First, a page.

Boo ya, the Brits get it right for once and make this blogger proud.

This weeks weekend relevant prompts for Monday Haiku are:

  1. Olympic Opening ceremony – Presumably you are aware by now that the Olympics have started, that they are taking place in Britain (mostly London), and that there was a fabulous opening ceremony (more on that below). You are? Well there is the prompt then.
  2. Family Reunion part 2 – This weekend we headed up north, not far from Santa Barbara, to Lake Cachuma for a family reunion on my wife’s father’s side of the family. More on that below.
  3. Infant cold – I had the symptoms of a brief cold, Thursday, Friday, but it didn’t turn into anything much for me and went away. Unfortunately my son got it and now has a cold and cough. Hopefully it won’t turn to Bronchitis again.

So here we go:

Open Ceremony

A great tour of British past

Proud to be a Brit

Which I was, more on that below.

To Lake Cachuma

the family delight awaits

warm, loving, party

Which it was, more on, oh you know…

Stuffy little boy

daddy gave the gift of cold

you give gift of snot

Bonus Haiku is having the week off as I have neither the time nor inspiration. Sorry my time is asleep. No, my brain is asleep, too much travelling, well not too much, but also not much sleep with the toddler cold mentioned above. Snoooooooze – Oh I noticed after typing this, that Carrie Rubin (often a source for the bonus haiku) is having some blog time off. This is not related to that. Jump between the lines or over:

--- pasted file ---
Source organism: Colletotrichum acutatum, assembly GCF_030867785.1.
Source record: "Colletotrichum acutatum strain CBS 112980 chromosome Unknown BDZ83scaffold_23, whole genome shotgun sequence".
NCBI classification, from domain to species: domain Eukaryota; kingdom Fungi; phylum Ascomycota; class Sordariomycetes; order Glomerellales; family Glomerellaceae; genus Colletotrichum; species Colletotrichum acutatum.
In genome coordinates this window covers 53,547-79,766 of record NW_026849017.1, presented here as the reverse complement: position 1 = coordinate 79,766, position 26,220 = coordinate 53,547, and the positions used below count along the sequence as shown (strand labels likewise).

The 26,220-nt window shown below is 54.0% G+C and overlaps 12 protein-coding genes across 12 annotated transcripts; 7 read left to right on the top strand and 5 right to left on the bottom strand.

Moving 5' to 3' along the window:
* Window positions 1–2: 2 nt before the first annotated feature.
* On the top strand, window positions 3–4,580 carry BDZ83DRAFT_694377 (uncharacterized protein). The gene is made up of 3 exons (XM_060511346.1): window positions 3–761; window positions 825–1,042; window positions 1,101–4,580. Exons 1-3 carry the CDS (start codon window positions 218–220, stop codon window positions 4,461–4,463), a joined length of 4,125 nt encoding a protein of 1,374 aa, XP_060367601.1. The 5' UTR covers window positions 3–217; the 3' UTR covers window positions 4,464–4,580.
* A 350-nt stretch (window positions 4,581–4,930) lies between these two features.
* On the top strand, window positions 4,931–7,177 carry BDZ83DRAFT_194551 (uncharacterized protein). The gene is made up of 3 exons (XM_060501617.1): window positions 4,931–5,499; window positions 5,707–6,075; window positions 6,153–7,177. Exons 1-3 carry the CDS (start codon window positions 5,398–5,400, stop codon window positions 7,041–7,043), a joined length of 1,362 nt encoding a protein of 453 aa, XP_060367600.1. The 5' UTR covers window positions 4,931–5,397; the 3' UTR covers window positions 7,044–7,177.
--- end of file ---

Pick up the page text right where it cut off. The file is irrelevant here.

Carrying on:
“I politely suggest you move on to the next section”



Things I learned this weekend:

  • The Brits can do a fabulous opening ceremony to the olympics. I was somewhat cynical going in, but I thought a tremendous job was done. Highlights for me were the forging of the rings, the slightly cheesy boy meets girl, but fun music and image montage, and the rising of the olympic flames. I actually felt proud to be British, was doesn’t happen too often.
  • The Olympics is still fab for a bunch of sports I would not normally watch. Why give a s**t? Well for the majority of the sports it is the biggest prize to compete for, therefore the highest pressure situation, usually with the very best individuals or teams from the sport competing. World records might be broken, dreams will be achieved or shattered. What is not to like about that?
  • The family reunion was nice. I’m never sure what to expect of these things, but it was good to see everyone. Everyone was nice, the weather was not too hot, there was some decent bbq. For our small corner there was five generations including my son. Him, his mother, one of his grandmas, his great grandma, and his great, great, grandma. You don’t get that very often.
  • Having a towel, and a son facing away from me, is useful when he sick up. Sorry Mrs Brainsplats, that ones on you. Literally.
  • Given the major sporting tournament mentioned above, I have a relevant poll. Please vote, then enjoy the rest of your week.

Lexicon word of the day: Indenture.